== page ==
- Banks see litigation risk increasing capital requirements
- Net income drops 32% in second quarter from a year earlier
Commerzbank AG dropped the most in a month after Germany’s second-largest bank disclosed an unexpected drop in a key measure of financial strength in the second quarter, hurt by higher operational risks such as legal expenses.
The common equity Tier 1 ratio declined to 11.5 percent at the end of June, based on preliminary figures, from 12 percent three months earlier, the company said in a statement from Frankfurt late Monday. Net income in the second quarter fell about 32 percent from a year earlier, the firm said ahead of its scheduled earnings release next month, without giving details.
Banks across the world are building capital reserves to absorb costs from so-called operational risks such as legal expenses tied to past misconduct or losses from rogue traders. The regulatory requirements are among stricter rules designed to prevent a repeat of the taxpayer-funded bailouts of banks during the 2008 financial crisis that toppled Lehman Brothers Holdings Inc. and forced Commerzbank into a bailout.
“It doesn’t exactly instill confidence,” said Andreas Plaesier, an analyst at M.M. Warburg with a hold recommendation on Commerzbank shares. “Model adjustments with a 20 to 30 basis-point change in the capital ratio are understandable, but 50 basis points is a lot. You have to wonder why they didn’t see this coming.”
Analysts had forecast Commerzbank to maintain its 12 percent capital ratio, according to estimates compiled by the company and published on Monday.
Commerzbank fell as much as 6.7 percent, the biggest intraday drop since June 27, and traded 5.2 percent lower at 5.52 euros as of 11:02 a.m. Frankfurt time. That extended the company’s slump this year to about 42 percent, compared with a 28 percent decline of the 48-member Stoxx Europe 600 Banks Index over the same period. Deutsche Bank AG, Germany’s biggest bank, slipped 3.9 percent to 12.65 euros.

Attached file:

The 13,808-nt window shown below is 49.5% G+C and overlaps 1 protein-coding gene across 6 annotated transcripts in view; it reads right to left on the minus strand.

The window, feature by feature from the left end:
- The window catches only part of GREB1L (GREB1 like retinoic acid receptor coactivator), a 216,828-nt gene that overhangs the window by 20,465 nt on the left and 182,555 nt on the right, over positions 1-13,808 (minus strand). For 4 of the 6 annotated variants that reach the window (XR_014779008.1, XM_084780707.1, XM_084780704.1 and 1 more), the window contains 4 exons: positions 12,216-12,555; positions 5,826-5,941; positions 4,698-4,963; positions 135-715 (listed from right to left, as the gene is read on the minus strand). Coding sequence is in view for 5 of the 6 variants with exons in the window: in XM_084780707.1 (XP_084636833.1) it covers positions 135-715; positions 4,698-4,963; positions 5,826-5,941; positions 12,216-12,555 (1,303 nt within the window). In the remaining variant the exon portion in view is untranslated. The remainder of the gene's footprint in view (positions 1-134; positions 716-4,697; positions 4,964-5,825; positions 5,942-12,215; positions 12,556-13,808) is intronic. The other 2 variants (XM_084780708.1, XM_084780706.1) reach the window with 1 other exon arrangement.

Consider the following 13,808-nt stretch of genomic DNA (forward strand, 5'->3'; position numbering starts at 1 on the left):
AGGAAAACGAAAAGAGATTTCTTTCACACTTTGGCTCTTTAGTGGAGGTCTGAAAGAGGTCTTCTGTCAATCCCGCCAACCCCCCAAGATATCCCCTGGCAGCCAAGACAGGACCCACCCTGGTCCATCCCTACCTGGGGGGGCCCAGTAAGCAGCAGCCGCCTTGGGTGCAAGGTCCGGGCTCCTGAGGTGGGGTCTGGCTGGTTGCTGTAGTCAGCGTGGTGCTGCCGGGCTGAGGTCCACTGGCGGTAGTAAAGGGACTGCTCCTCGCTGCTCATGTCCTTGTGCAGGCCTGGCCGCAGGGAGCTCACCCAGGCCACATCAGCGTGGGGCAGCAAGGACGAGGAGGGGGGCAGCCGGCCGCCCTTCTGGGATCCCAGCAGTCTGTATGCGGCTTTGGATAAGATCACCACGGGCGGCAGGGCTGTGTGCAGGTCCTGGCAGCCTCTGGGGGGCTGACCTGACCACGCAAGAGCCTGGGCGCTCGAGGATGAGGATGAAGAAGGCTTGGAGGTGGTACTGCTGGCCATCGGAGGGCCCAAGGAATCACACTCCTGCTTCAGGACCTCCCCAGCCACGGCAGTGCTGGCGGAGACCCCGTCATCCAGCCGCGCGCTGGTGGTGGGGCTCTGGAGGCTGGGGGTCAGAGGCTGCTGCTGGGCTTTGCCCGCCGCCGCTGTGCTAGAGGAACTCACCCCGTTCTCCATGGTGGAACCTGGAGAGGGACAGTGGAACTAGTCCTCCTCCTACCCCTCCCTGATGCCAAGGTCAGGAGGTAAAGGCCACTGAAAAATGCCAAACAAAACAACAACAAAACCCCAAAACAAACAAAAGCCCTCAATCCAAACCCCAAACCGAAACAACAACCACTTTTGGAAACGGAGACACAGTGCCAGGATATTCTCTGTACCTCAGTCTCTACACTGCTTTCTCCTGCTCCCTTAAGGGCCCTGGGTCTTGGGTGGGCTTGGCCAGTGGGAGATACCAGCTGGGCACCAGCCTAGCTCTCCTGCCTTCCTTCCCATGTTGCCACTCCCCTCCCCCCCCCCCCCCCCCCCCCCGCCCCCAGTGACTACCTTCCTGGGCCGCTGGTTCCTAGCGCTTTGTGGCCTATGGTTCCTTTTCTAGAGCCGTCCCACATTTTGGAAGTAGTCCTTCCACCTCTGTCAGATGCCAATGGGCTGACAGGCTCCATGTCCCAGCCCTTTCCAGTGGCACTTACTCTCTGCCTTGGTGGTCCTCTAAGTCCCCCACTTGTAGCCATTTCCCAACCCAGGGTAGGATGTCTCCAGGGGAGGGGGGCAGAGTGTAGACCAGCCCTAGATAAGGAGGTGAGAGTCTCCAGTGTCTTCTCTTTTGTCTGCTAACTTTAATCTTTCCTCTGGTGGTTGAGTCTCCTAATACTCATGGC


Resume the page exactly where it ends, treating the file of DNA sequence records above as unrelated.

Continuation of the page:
The adjustments “provide negative read across” for larger German competitor Deutsche Bank, which reports earnings on Wednesday, Morgan Stanley analysts wrote in an e-mailed note to clients. They had forecast Deutsche Bank to cut risk-weighted assets by 4 percent and boost its capital ratio by 50 basis points to 11.2 percent.
Deutsche Bank Chief Executive Officer John Cryan said in May that looming changes in the way operational risk is calculated means his firm will probably need to build up even more capital or shrink businesses. The lender said in October that it plans to cut about 28 billion euros, or 14 percent, of the risk-weighted assets of its combined investment banking and trading business by the end of 2018.
The decline in Commerzbank’s capital ratio also reflects higher pension liabilities as well as an increase in capital deductions from revaluation reserves, particularly from higher credit spreads for Italian sovereign debt, the company said.
“As already stated in the past, the capital ratio can be volatile in the current market environment,” Commerzbank said in the statement.
Commerzbank’s net income in the second quarter fell to about 209 million euros ($230 million) from 307 million euros a year earlier, while operating profit declined to 342 million euros from 419 million euros, it said. The capital ratio reflects a dividend accrual of 10 cents per share for the first half of the year, according to the statement.
The lender is scheduled to publish final second-quarter results on Aug. 2.